# Time Scheduling for Job Execution¶

Jobs may be scheduled to begin execution at a specified time in the future with HTCondor’s job deferral functionality. All specifications are in a job’s submit description file. Job deferral functionality is expanded to provide for the periodic execution of a job, known as the CronTab scheduling.

## Job Deferral¶

Job deferral allows the specification of the exact date and time at which a job is to begin executing. HTCondor attempts to match the job to an execution machine just like any other job, however, the job will wait until the exact time to begin execution. A user can define the job to allow some flexibility in the execution of jobs that miss their execution time.

### Deferred Execution Time¶

A job’s deferral time is the exact time that HTCondor should attempt to execute the job. The deferral time attribute is defined as an expression that evaluates to a Unix Epoch timestamp (the number of seconds elapsed since 00:00:00 on January 1, 1970, Coordinated Universal Time). This is the time that HTCondor will begin to execute the job.

After a job is matched and all of its files have been transferred to an execution machine, HTCondor checks to see if the job’s ClassAd contains a deferral time. If it does, HTCondor calculates the number of seconds between the execution machine’s current system time and the job’s deferral time. If the deferral time is in the future, the job waits to begin execution. While a job waits, its job ClassAd attribute JobStatus indicates the job is in the Running state. As the deferral time arrives, the job begins to execute. If a job misses its execution time, that is, if the deferral time is in the past, the job is evicted from the execution machine and put on hold in the queue.

The specification of a deferral time does not interfere with HTCondor’s behavior. For example, if a job is waiting to begin execution when a condor_hold command is issued, the job is removed from the execution machine and is put on hold. If a job is waiting to begin execution when a condor_suspend command is issued, the job continues to wait. When the deferral time arrives, HTCondor begins execution for the job, but immediately suspends it.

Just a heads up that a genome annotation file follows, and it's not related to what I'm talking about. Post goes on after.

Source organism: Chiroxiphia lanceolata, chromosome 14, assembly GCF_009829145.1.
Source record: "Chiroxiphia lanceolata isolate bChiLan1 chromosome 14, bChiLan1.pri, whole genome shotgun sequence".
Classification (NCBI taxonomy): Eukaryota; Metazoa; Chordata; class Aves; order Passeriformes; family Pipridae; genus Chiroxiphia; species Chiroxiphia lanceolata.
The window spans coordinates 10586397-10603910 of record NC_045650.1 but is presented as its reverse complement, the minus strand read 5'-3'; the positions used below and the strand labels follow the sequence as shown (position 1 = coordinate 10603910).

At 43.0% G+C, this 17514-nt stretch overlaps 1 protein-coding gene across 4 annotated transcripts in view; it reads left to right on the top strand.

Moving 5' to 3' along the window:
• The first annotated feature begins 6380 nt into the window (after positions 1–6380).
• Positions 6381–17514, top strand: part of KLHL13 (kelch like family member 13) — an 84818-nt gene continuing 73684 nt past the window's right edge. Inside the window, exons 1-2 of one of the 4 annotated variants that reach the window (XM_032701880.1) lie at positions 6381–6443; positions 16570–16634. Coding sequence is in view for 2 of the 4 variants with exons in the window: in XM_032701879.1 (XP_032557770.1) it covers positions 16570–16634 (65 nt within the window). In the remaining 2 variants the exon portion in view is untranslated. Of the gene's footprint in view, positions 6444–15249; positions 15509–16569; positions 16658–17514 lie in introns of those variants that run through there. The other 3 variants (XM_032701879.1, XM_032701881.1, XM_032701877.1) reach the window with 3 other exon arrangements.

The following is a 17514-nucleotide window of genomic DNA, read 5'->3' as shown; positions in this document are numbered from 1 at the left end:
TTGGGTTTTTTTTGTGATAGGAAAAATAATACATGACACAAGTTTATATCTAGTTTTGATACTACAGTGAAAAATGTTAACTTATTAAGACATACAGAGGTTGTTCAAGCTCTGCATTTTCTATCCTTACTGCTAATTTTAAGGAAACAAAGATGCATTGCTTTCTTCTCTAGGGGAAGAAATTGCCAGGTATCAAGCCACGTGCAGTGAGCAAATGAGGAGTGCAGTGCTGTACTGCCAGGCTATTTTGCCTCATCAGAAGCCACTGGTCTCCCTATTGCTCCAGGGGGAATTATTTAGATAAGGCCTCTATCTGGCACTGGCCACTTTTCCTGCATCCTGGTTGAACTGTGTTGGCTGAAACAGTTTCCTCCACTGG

The deferral time is specified in the job’s submit description file with the command deferral_time .

### Deferral Window¶

If a job arrives at its execution machine after the deferral time has passed, the job is evicted from the machine and put on hold in the job queue. This may occur, for example, because the transfer of needed files took too long due to a slow network connection. A deferral window permits the execution of a job that misses its deferral time by specifying a window of time within which the job may begin.

The deferral window is the number of seconds after the deferral time, within which the job may begin. When a job arrives too late, HTCondor calculates the difference in seconds between the execution machine’s current time and the job’s deferral time. If this difference is less than or equal to the deferral window, the job immediately begins execution. If this difference is greater than the deferral window, the job is evicted from the execution machine and is put on hold in the job queue.

The deferral window is specified in the job’s submit description file with the command deferral_window .

### Preparation Time¶

When a job defines a deferral time far in the future and then is matched to an execution machine, potential computation cycles are lost because the deferred job has claimed the machine, but is not actually executing. Other jobs could execute during the interval when the job waits for its deferral time. To make use of the wasted time, a job defines a deferral_prep_time with an integer expression that evaluates to a number of seconds. At this number of seconds before the deferral time, the job may be matched with a machine.

### Deferral Usage Examples¶

Here are examples of how the job deferral time, deferral window, and the preparation time may be used.

The job’s submit description file specifies that the job is to begin execution on January 1st, 2006 at 12:00 pm:

deferral_time = 1136138400


The Unix date program may be used to calculate a Unix epoch time. The syntax of the command to do this depends on the options provided within that flavor of Unix. In some, it appears as

%  date --date "MM/DD/YYYY HH:MM:SS" +%s


and in others, it appears as

%  date -d "YYYY-MM-DD HH:MM:SS" +%s


MM is a 2-digit month number, DD is a 2-digit day of the month number, and YYYY is a 4-digit year. HH is the 2-digit hour of the day, MM is the 2-digit minute of the hour, and SS are the 2-digit seconds within the minute. The characters +%s tell the date program to give the output as a Unix epoch time.